Re: Having doubts about chelation (Correction: OSR is available in the US)
Most of the links in that post appear to be dead. I don't think it is still available
Interesting writeup on the chemical in Wikipedia. It definitely does seem to chelate mercury, however allegedly it only does it under extremely acidic or extremely alkaline conditions, so I'm not sure how it's going to perform in the human body?
Like most thiols, BDTH2 binds to mercury salts to form thiolate complexes. In principle, it could be used to remove mercury from water for industrial applications under a wide range of conditions, including the high pH and cyanide of the effluent from gold mining. In industrial use, BDTH2 is easy to make, does not form disulfides, and can be used either as-is or in the form of sodium or potassium salts that are more soluble in water.
BDTH2 binds to mercury with a strong, nonpolar covalent bond within a water-insoluble organic framework. The resulting BDTĖHg precipitate is stable, and leaches mercury only under highly acidic or basic conditions. BDTH2 also binds to other elements, including arsenic, cadmium, copper, lead, and selenium. It is effective and economical for removing small traces of mercury from polluted soil, as the precipitate is inert and can be left in the soil after treatment.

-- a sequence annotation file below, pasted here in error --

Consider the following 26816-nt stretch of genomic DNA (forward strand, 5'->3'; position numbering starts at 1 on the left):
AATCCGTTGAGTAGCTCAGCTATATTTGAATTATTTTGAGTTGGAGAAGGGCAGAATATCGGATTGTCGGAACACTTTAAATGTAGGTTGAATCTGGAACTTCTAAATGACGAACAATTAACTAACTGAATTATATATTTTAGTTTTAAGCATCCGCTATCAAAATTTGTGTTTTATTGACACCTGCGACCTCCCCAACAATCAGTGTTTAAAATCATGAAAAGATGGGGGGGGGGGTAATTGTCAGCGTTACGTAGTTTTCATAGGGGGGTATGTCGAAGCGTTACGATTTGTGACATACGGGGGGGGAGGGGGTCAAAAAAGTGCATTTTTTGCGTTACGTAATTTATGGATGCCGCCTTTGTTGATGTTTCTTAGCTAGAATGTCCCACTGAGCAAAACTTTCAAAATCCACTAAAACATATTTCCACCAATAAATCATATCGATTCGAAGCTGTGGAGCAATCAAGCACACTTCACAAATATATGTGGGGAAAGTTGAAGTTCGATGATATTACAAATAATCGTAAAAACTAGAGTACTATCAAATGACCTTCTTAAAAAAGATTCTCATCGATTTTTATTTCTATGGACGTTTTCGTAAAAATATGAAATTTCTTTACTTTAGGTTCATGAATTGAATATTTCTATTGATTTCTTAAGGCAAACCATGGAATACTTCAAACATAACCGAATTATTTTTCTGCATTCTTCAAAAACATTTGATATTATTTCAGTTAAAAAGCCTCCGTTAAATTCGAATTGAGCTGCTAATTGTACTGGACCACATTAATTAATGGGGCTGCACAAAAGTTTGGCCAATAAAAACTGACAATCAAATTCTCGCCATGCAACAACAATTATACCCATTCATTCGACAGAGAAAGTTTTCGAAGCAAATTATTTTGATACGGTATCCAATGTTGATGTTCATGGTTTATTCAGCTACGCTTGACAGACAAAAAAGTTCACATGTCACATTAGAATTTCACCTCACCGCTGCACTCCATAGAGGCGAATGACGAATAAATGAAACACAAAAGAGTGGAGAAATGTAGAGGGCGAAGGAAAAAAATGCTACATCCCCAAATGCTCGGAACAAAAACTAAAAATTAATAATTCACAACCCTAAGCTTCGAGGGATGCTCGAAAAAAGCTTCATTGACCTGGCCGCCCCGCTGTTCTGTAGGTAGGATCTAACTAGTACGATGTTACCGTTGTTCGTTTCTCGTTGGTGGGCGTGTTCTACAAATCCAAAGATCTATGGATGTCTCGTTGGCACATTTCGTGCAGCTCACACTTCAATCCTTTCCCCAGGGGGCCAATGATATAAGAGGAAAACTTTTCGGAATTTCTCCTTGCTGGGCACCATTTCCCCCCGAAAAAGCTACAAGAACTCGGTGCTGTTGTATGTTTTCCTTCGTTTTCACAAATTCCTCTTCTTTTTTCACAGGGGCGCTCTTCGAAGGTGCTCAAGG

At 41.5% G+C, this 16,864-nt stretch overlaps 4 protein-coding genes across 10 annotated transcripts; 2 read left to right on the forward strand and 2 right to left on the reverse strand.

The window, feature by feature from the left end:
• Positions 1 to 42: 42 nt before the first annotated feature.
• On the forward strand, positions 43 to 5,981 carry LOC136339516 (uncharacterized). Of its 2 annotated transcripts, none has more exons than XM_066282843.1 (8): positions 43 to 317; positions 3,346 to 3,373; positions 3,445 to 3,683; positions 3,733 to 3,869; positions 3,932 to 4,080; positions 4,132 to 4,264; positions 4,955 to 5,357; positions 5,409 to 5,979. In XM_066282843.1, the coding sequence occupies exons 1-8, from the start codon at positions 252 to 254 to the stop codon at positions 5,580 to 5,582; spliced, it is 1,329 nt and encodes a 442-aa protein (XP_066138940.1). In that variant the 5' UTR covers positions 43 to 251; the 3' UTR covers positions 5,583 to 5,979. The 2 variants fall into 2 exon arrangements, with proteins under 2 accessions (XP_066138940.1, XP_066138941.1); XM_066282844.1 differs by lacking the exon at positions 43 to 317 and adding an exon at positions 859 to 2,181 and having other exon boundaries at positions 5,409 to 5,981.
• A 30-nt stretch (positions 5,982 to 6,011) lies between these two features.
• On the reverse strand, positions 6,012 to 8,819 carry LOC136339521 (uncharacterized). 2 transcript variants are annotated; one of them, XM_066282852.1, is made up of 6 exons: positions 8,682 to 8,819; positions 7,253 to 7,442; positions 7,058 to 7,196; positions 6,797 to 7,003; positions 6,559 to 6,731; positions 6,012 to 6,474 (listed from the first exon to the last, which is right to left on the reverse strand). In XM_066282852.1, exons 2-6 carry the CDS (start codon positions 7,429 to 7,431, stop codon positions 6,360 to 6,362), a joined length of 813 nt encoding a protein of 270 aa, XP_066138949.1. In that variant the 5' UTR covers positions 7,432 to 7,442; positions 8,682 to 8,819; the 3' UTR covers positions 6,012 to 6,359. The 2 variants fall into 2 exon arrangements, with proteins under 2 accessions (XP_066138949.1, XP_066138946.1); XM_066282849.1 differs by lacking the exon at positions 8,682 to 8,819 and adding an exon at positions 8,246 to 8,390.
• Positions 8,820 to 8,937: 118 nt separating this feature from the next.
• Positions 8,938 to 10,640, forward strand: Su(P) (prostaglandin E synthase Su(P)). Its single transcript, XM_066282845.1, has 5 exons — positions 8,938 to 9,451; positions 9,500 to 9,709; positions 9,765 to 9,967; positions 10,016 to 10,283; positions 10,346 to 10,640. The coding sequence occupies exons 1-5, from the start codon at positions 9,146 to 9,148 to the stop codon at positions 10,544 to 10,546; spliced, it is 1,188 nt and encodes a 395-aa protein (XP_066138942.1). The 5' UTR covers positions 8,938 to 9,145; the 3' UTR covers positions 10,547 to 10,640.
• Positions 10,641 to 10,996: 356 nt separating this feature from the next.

Dietary supplement and controversy
Despite the fact that chelation therapy has not been shown to have a beneficial effect, BDTH2 had been marketed under the name OSR#1 as a dietary supplement for treatment of autism. The U.S. Food and Drug Administration determined that BDTH2 is a drug rather than a supplement and issued a warning, resulting in its removal from the market. The main proponent of the compound, Dr. Boyd Haley, was chairman of the department of chemistry where research is also conducted on the utility of this compound for remediation of heavy metal pollution.